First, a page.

An Unlikely Place From Which to be Blogging

We’re at 1000′ feet, southbound along the Liberian coast in the back of a UNMIL helicopter, and I’ve got China Cat Sunflower stuck in my mind (thank you, Jill). Elbow cocked into the breeze on the open porthole, the throbbing of the ancient Russian MI-8’s five enormous blades is a visceral reminder of machinery driving us along. Below, the carpet of coastal marsh, sand, and tropical jungle swirl together in fractal combinations that would drive Mandelbrot mad.

We’ve got two hours to go this way to get to Harper City in the Southeast Counties, former capital of what was once the independent country of Maryland. Maryland was also established by repatriated American slaves, and like their northern neighbors, they also managed to piss off the indigenous tribes who were already living there by establishing discriminatory land laws and excluding locals from the political process. Unlike their northern neighbors, they didn’t have the firepower to back up their plans, so when war came, they had to plead for protection by the north and became a part of Liberia proper. Ah, the constancy of human nature, blooming whereever it is planted.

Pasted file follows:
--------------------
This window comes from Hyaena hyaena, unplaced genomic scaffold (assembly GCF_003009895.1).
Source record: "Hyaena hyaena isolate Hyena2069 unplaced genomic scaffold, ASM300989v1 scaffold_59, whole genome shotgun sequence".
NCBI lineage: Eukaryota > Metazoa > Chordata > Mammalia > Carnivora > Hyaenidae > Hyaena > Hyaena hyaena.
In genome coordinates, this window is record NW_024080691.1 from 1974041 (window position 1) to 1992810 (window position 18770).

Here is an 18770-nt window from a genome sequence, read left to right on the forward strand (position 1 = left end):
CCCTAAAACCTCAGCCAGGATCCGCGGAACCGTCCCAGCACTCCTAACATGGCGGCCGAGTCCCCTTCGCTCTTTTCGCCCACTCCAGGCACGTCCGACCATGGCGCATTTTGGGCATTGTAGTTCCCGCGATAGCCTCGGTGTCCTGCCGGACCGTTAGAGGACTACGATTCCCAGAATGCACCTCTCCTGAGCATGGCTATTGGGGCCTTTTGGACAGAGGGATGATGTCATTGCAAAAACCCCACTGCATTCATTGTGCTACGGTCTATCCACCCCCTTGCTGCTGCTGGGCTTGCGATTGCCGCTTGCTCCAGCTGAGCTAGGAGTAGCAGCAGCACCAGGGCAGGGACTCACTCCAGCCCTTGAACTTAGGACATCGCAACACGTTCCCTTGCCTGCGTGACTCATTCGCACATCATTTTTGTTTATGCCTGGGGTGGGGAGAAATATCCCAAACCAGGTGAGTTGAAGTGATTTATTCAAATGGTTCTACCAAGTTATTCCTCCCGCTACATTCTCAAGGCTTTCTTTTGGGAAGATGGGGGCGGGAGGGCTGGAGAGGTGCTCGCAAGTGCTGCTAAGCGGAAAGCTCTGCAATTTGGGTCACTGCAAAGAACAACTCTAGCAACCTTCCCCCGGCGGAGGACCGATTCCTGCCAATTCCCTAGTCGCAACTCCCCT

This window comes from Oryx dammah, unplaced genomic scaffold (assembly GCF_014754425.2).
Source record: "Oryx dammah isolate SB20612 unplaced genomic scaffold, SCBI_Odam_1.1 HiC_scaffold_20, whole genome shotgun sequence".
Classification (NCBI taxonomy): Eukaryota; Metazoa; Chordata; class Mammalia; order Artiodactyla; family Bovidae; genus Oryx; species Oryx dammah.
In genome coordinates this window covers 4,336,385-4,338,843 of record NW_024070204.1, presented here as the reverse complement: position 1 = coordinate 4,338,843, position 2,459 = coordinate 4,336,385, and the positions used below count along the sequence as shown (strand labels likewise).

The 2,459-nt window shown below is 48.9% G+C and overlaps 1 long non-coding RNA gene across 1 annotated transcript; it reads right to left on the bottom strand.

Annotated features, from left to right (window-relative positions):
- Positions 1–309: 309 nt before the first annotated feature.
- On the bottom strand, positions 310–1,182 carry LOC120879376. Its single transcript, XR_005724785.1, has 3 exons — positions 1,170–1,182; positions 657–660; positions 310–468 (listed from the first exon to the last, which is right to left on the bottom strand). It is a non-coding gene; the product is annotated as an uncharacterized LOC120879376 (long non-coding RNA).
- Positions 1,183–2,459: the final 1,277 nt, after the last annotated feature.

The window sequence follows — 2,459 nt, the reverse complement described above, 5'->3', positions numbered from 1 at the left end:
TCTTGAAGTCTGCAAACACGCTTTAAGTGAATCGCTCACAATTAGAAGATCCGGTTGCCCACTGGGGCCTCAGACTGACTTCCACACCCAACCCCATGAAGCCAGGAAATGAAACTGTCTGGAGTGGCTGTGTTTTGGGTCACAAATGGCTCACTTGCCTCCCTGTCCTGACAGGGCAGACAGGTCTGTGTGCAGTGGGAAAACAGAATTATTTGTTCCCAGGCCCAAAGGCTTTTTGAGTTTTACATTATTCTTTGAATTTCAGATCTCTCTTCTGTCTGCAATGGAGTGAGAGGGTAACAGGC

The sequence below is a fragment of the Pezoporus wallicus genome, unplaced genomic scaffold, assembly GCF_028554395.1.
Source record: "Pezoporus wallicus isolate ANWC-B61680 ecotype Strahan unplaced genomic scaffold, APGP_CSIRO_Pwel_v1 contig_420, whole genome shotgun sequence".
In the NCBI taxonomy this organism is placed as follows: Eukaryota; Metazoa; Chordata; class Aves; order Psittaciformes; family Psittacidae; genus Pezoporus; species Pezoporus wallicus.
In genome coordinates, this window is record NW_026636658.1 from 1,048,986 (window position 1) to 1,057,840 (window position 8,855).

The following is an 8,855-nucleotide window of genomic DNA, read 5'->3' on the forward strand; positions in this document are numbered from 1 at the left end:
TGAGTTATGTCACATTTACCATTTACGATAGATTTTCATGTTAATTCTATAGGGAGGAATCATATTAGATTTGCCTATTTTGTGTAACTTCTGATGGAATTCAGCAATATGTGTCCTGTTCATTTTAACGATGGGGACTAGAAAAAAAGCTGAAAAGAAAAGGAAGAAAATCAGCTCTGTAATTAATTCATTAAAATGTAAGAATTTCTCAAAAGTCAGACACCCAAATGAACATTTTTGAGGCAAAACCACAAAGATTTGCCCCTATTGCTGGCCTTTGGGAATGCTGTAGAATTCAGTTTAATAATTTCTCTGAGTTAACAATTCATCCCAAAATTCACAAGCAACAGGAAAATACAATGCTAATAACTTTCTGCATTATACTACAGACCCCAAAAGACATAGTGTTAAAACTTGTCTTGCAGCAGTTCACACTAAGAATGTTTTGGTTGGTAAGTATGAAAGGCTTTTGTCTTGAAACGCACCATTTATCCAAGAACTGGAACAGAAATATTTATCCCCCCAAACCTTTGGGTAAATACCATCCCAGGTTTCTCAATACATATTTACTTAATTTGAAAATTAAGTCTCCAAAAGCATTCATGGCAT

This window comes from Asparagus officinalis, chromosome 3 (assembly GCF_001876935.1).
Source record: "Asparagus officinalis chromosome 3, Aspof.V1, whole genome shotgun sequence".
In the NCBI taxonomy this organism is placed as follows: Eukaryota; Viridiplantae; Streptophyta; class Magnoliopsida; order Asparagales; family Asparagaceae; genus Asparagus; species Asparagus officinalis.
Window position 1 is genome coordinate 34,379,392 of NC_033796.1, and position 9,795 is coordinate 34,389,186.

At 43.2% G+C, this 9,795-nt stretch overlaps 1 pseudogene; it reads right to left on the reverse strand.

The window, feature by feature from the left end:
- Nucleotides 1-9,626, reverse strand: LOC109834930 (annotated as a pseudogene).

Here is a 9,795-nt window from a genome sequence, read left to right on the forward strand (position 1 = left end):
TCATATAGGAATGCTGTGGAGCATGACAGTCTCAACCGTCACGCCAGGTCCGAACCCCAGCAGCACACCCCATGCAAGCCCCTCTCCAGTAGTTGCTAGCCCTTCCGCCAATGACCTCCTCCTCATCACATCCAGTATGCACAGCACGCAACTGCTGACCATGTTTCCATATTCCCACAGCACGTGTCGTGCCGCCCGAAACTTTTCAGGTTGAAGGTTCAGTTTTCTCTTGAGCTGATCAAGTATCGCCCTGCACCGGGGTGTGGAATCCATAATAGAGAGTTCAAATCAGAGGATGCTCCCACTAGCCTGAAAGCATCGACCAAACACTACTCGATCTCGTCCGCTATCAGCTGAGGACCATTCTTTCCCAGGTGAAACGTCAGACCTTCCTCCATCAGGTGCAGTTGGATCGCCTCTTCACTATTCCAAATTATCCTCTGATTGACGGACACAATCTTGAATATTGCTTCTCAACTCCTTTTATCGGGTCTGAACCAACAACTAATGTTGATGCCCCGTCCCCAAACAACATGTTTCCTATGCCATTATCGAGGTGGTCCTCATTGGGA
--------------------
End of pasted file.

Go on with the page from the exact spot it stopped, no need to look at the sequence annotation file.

Our little aerial convoy is in esteemed company; the president and most of her cabinet are making the trip as well, though in other helicopters. Dark though crosses my mind: maybe we’re being sent ahead as a decoy? It would be a convenient opportunity for a coup (Mom – don’t worry. If you’re reading this, it means we’ve landed and I’ve found a place to upload my post [and gotten back to Monrovia]).

Anyhow. We’re all headed down as part of a stream of folks to mark the re-opening of Tubman University. Doubling it up with the chance to skip out to a nearby village where the Carter Center is going to show us how they work on their “rule of law” program. Have I mentioned how amazing the Carter Center is? This particular initiative uses – I kid you not – a roving theater troupe to educate villages and their chiefs about Liberian civil law. Entertainment is a bit sparse out in the bush where you’ve got no electricity, so they always draw a big crowd.

Today, we’re going to see them perform skit about the rights of women and legal process in cases of gender-based violence (GBV – yet another TLA) to the village of Little Wlebo. GBV is a huge problem that Liberia’s trying to confront head-on. During the war, traditional social norms got chucked out the window as rape and sexual slavery became standard tools of war for both sides. The capital is plastered with posters and billboards proclaiming “Rape is a crime”, “Woman is precious – not for beating” and “Don’t bribe a police!” (note: this isn’t bad grammar; Liberian English is not American English). The powers that be think this is working, but there’s so much more to be done.

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